Given all the possible decisions we can or could make (and all the possible ways of rationalizing those decisions) regarding whether it is or isn't permissible, advisable, or necessary to wash our hands at a given moment, how are we able to decide what to do without consciously thinking about it? Such a decision-making process seems in most cases to be an unconscious and effortless one (unless for some reason, such as a mental or behavioral disorder, we have an obsessive or compulsive habit of washing our hands).
      In daily life, why is it that we don’t ever (or so rarely) seem to have any difficulty deciding whether to wash our hands? Is it because we’re always so busy doing something else that deciding whether to wash our hands at a given moment becomes very easy whenever the opportunity presents itself?
      According to CDC guidelines, we should wash our hands before, during, and after preparing food; before eating food; before and after caring for someone who is sick; before and after treating a cut or wound; after using the toilet; after changing diapers or cleaning up a child who has used the toilet; after blowing our noses, coughing, or sneezing; after touching an animal, animal feed, or animal waste; after handling pet food or pet treats; and after touching garbage.1
      Metaphorically speaking, when are we morally obligated to wash our hands of something, and when are we morally obligated to risk getting our hands dirty? When should we accept moral uncertainty in a given situation rather than refuse to risk any compromise of our moral principles? Risking moral blame or culpability may actually in some cases require a greater degree of moral commitment than refusing to put our own personal reputations at risk. We may in some cases have to risk getting our hands dirty if we've put ourselves in a position of responsibility that requires us to compromise our moral principles for the sake of a greater good, (unless we've consciously or unconsciously avoided putting ourselves in that position to begin with).
      An example of a “dirty hands” problem might be the president or prime minister who orders drone strikes against known terrorists, targeting them for destruction but thereby potentially endangering the lives of innocent civilians. However, Ben Jones and John M. Parrish (2016) argue that the dirty hands problem “describes an emergency that forces an individual to break a moral rule, not a policy that routinely breaks moral rules.” They also argue that “Rather than provide moral clarity, dirty hands justifications of current U.S. drone policy risk legitimizing a practice that expands state power in potentially dangerous ways.”2
      Michael Walzer (1973) argues that the politician who has dirty hands, even if he has acted out of concern for the common good, must nevertheless bear a burden of guilt and responsibility for his blameworthy actions. It is in fact by the politician’s acceptance of guilt and responsibility (why guilt, necessarily?) for his blameworthy actions that we know him to be a moral person. If he were not a moral person, then he would pretend that his hands were clean.3 Once he has atoned for his wrongdoing, then his hands will be clean again.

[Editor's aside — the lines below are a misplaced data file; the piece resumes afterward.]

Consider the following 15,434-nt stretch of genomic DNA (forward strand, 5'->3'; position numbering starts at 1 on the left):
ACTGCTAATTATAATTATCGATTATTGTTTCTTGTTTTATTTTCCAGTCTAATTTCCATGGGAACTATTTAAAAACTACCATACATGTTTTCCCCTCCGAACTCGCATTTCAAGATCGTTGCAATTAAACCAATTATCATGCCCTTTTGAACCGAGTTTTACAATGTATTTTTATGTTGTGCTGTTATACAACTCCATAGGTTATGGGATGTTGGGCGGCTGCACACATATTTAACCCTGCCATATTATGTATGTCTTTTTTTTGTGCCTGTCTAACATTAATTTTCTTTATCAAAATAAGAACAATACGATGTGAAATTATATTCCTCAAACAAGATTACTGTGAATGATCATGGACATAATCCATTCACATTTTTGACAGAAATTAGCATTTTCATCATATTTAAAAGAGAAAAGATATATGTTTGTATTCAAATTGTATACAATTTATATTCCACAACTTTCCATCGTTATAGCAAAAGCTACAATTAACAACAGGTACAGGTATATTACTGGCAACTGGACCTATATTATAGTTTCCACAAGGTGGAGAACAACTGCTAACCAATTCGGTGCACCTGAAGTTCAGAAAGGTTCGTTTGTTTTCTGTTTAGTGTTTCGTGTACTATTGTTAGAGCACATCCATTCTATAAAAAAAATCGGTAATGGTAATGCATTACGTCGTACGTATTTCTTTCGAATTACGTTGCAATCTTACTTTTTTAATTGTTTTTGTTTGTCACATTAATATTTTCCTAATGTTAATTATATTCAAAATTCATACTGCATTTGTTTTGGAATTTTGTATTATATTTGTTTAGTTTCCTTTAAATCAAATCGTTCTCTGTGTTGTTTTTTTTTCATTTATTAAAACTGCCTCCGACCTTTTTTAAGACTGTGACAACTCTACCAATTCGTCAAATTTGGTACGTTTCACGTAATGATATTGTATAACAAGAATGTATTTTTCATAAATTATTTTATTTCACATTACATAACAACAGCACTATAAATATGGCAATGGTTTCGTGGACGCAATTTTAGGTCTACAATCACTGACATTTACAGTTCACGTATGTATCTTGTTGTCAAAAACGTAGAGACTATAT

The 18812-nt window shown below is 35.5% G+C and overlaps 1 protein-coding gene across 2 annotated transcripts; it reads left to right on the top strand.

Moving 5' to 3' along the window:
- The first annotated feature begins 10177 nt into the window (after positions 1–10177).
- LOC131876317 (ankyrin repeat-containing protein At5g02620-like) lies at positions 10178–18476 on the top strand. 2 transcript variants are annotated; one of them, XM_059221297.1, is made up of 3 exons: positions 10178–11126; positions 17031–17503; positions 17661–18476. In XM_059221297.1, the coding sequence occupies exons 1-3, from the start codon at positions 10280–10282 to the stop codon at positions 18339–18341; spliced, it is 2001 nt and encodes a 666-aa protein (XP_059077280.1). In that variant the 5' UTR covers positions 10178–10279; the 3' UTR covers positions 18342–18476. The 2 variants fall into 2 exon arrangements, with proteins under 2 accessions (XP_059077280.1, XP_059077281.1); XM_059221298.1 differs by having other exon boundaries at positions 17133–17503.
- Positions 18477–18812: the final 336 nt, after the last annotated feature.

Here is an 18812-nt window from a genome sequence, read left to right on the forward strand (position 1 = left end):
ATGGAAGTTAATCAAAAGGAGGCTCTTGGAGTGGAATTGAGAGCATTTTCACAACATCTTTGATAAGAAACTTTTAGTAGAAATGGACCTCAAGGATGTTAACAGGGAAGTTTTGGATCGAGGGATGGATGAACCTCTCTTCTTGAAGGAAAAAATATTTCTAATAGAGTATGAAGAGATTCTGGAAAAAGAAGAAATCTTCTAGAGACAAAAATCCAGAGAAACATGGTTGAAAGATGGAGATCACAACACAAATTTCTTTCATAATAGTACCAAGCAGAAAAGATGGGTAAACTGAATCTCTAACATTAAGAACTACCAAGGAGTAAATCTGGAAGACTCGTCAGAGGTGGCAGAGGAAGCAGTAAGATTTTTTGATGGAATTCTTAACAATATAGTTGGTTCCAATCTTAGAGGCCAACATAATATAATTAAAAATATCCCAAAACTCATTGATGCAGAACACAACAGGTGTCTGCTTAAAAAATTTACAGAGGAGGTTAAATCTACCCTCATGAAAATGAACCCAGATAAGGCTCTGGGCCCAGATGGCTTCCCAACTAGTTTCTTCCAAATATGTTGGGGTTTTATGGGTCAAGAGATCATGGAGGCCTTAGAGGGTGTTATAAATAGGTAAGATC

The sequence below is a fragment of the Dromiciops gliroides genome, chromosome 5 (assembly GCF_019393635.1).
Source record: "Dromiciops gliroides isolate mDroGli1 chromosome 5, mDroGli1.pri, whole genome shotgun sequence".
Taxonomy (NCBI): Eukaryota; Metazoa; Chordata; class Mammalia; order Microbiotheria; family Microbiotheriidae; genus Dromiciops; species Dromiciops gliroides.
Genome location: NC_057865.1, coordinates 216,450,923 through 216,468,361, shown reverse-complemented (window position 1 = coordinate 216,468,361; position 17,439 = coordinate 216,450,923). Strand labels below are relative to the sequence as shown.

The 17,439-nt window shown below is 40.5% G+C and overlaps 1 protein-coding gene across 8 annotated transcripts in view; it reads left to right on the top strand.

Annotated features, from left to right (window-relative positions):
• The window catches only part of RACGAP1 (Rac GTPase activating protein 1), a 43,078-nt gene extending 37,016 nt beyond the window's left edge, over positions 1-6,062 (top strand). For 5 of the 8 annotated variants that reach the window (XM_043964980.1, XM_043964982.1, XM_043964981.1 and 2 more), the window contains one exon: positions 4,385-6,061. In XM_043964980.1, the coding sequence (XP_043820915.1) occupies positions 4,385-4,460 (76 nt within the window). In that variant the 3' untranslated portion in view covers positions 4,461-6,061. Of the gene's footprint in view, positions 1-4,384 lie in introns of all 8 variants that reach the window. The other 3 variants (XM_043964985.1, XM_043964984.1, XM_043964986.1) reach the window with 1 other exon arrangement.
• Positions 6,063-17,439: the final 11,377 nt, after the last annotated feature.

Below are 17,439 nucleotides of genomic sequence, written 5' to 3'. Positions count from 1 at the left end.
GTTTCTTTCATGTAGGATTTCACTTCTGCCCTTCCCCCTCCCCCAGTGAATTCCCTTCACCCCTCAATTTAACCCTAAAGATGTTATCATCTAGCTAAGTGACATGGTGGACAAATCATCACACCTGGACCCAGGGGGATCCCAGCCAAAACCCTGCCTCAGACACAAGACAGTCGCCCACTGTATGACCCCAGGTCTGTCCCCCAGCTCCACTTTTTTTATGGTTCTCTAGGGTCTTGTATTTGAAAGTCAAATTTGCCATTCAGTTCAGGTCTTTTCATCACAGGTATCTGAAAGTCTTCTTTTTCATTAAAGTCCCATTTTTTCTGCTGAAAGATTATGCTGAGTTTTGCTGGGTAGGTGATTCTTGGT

Stephen de Wijze (2007) argues that the dirty hands problem may be a case of “doing right by doing wrong” or “doing wrong to do right,” but may also be subject to various conceptual confusions. He explains that it may involve either a moral conflict in which a right choice can be made between incompossible duties or a moral dilemma in which there is no right overall choice between incompossible duties (and in which there may only be a choice between the lesser of two evils). Some dirty hands problems may involve moral conflicts but not dilemmas, while others may involve both moral conflicts and dilemmas. De Witze also argues, following Michael Stocker (1990), that a dirty hands problem is a special kind of moral conflict in which an action is ‘justified, even obligatory, but also none the less somehow wrong.’However, de Witze explains that “not every wrong action is a dirty action and not every moral conflict involves dirty hands. Furthermore there can be dirty hands cases which involve moral dilemmas, whereas many moral dilemma situations do not involve dirty hands.”5
      Steve Buckler (1993) describes the dirty hands problem as an example of moral ambiguity in which there may be a choice between what is morally necessary and what is morally good. Some actions, despite being morally necessary, are in themselves not morally good. Thus, dirty hands cases may not be true dilemmas, which require a choice between two or more undesirable alternatives. The politician or government official, for example, may get dirty hands simply by doing what it is morally necessary for her to do (in order to promote the common good), rather than doing what it would be morally good for her to do. She may do exactly what she has to do, even though it may be morally disagreeable. In fact, this may be an obligation for her as a politician or government official, and failure to perform the necessary but morally disagreeable action may represent a neglect of her duty to the people she represents.6


1Center for Disease Control and Prevention, “Handwashing: Clean Hands Save Lives,” September 4, 2015, online at
2Ben Jones and John M. Parrish, “Drones and Dirty Hands,” in Preventive Force: Drones, Targeted Killing, and the Transformation of Contemporary Warfare, edited by Kerstin Fisk
3Michael Walzer, “Political Action: The Problem of Dirty Hands,” in Philosophy and Public Affairs, Volume 2, Issue 2 (Winter, 1973), p. 168.